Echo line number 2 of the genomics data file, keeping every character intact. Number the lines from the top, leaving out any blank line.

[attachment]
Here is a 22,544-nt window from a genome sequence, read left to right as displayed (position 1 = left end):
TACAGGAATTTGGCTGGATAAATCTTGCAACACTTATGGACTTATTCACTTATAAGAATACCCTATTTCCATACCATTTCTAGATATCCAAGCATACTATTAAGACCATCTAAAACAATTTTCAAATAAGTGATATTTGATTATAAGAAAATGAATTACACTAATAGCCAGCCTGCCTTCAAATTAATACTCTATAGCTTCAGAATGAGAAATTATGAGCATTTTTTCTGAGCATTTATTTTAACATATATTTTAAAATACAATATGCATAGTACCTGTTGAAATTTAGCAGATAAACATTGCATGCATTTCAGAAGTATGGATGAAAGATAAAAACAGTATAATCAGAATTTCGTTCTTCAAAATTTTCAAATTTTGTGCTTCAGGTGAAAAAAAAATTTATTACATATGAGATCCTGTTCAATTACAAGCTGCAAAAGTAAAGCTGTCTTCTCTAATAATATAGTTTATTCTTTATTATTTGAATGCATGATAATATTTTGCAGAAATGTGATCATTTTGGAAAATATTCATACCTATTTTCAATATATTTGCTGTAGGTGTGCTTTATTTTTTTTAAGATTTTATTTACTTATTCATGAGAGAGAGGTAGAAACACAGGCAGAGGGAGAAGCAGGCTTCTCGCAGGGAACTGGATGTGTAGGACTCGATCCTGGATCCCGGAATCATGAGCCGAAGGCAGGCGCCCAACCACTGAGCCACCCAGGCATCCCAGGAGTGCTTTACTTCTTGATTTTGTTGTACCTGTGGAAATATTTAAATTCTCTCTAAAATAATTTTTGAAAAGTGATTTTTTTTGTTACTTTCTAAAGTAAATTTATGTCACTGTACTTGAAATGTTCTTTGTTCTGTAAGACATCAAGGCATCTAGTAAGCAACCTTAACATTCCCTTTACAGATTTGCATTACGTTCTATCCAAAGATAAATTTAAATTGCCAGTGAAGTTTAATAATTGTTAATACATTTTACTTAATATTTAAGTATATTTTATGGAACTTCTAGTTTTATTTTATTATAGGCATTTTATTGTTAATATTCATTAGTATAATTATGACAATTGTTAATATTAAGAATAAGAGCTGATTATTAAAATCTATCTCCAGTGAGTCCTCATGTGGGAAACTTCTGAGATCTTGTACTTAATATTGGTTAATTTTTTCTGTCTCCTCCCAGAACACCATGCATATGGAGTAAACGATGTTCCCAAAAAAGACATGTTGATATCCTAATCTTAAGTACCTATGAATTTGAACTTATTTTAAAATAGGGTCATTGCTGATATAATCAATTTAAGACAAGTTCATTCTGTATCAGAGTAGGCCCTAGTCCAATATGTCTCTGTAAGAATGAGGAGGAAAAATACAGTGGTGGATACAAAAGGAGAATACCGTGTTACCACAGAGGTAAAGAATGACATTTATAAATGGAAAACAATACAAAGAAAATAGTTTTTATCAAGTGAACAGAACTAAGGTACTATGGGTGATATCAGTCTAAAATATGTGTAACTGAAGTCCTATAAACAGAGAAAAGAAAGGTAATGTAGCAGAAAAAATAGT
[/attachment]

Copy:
TACAGGAATTTGGCTGGATAAATCTTGCAACACTTATGGACTTATTCACTTATAAGAATACCCTATTTCCATACCATTTCTAGATATCCAAGCATACTATTAAGACCATCTAAAACAATTTTCAAATAAGTGATATTTGATTATAAGAAAATGAATTACACTAATAGCCAGCCTGCCTTCAAATTAATACTCTATAGCTTCAGAATGAGAAATTATGAGCATTTTTTCTGAGCATTTATTTTAACATATATTTTAAAATACAATATGCATAGTACCTGTTGAAATTTAGCAGATAAACATTGCATGCATTTCAGAAGTATGGATGAAAGATAAAAACAGTATAATCAGAATTTCGTTCTTCAAAATTTTCAAATTTTGTGCTTCAGGTGAAAAAAAAATTTATTACATATGAGATCCTGTTCAATTACAAGCTGCAAAAGTAAAGCTGTCTTCTCTAATAATATAGTTTATTCTTTATTATTTGAATGCATGATAATATTTTGCAGAAATGTGATCATTTTGGAAAATATTCATACCTATTTTCAATATATTTGCTGTAGGTGTGCTTTATTTTTTTTAAGATTTTATTTACTTATTCATGAGAGAGAGGTAGAAACACAGGCAGAGGGAGAAGCAGGCTTCTCGCAGGGAACTGGATGTGTAGGACTCGATCCTGGATCCCGGAATCATGAGCCGAAGGCAGGCGCCCAACCACTGAGCCACCCAGGCATCCCAGGAGTGCTTTACTTCTTGATTTTGTTGTACCTGTGGAAATATTTAAATTCTCTCTAAAATAATTTTTGAAAAGTGATTTTTTTTGTTACTTTCTAAAGTAAATTTATGTCACTGTACTTGAAATGTTCTTTGTTCTGTAAGACATCAAGGCATCTAGTAAGCAACCTTAACATTCCCTTTACAGATTTGCATTACGTTCTATCCAAAGATAAATTTAAATTGCCAGTGAAGTTTAATAATTGTTAATACATTTTACTTAATATTTAAGTATATTTTATGGAACTTCTAGTTTTATTTTATTATAGGCATTTTATTGTTAATATTCATTAGTATAATTATGACAATTGTTAATATTAAGAATAAGAGCTGATTATTAAAATCTATCTCCAGTGAGTCCTCATGTGGGAAACTTCTGAGATCTTGTACTTAATATTGGTTAATTTTTTCTGTCTCCTCCCAGAACACCATGCATATGGAGTAAACGATGTTCCCAAAAAAGACATGTTGATATCCTAATCTTAAGTACCTATGAATTTGAACTTATTTTAAAATAGGGTCATTGCTGATATAATCAATTTAAGACAAGTTCATTCTGTATCAGAGTAGGCCCTAGTCCAATATGTCTCTGTAAGAATGAGGAGGAAAAATACAGTGGTGGATACAAAAGGAGAATACCGTGTTACCACAGAGGTAAAGAATGACATTTATAAATGGAAAACAATACAAAGAAAATAGTTTTTATCAAGTGAACAGAACTAAGGTACTATGGGTGATATCAGTCTAAAATATGTGTAACTGAAGTCCTATAAACAGAGAAAAGAAAGGTAATGTAGCAGAAAAAATAGT